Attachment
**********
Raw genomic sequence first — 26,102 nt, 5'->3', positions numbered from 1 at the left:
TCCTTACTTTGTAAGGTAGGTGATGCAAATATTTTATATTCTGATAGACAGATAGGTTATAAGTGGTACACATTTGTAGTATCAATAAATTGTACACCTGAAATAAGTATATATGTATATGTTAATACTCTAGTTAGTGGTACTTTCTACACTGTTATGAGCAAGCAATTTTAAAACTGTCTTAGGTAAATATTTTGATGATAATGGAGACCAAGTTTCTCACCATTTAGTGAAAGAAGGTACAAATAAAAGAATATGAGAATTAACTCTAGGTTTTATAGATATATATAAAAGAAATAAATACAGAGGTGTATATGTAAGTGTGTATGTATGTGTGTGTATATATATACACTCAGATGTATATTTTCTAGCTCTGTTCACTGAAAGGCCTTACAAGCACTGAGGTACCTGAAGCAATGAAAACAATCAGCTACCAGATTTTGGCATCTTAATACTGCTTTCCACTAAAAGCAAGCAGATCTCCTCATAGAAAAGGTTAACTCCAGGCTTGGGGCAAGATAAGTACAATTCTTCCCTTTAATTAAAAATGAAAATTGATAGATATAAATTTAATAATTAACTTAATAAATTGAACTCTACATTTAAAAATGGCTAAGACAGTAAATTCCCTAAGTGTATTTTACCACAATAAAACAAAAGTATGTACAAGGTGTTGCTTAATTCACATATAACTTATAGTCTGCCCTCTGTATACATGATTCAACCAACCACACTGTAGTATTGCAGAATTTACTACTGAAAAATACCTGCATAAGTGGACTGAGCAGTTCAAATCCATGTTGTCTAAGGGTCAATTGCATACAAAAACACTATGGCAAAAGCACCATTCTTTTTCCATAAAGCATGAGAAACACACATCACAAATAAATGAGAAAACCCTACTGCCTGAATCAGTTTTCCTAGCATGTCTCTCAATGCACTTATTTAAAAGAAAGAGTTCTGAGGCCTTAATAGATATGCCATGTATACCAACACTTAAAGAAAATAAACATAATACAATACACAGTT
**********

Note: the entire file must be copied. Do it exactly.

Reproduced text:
Raw genomic sequence first — 26,102 nt, 5'->3', positions numbered from 1 at the left:
TCCTTACTTTGTAAGGTAGGTGATGCAAATATTTTATATTCTGATAGACAGATAGGTTATAAGTGGTACACATTTGTAGTATCAATAAATTGTACACCTGAAATAAGTATATATGTATATGTTAATACTCTAGTTAGTGGTACTTTCTACACTGTTATGAGCAAGCAATTTTAAAACTGTCTTAGGTAAATATTTTGATGATAATGGAGACCAAGTTTCTCACCATTTAGTGAAAGAAGGTACAAATAAAAGAATATGAGAATTAACTCTAGGTTTTATAGATATATATAAAAGAAATAAATACAGAGGTGTATATGTAAGTGTGTATGTATGTGTGTGTATATATATACACTCAGATGTATATTTTCTAGCTCTGTTCACTGAAAGGCCTTACAAGCACTGAGGTACCTGAAGCAATGAAAACAATCAGCTACCAGATTTTGGCATCTTAATACTGCTTTCCACTAAAAGCAAGCAGATCTCCTCATAGAAAAGGTTAACTCCAGGCTTGGGGCAAGATAAGTACAATTCTTCCCTTTAATTAAAAATGAAAATTGATAGATATAAATTTAATAATTAACTTAATAAATTGAACTCTACATTTAAAAATGGCTAAGACAGTAAATTCCCTAAGTGTATTTTACCACAATAAAACAAAAGTATGTACAAGGTGTTGCTTAATTCACATATAACTTATAGTCTGCCCTCTGTATACATGATTCAACCAACCACACTGTAGTATTGCAGAATTTACTACTGAAAAATACCTGCATAAGTGGACTGAGCAGTTCAAATCCATGTTGTCTAAGGGTCAATTGCATACAAAAACACTATGGCAAAAGCACCATTCTTTTTCCATAAAGCATGAGAAACACACATCACAAATAAATGAGAAAACCCTACTGCCTGAATCAGTTTTCCTAGCATGTCTCTCAATGCACTTATTTAAAAGAAAGAGTTCTGAGGCCTTAATAGATATGCCATGTATACCAACACTTAAAGAAAATAAACATAATACAATACACAGTT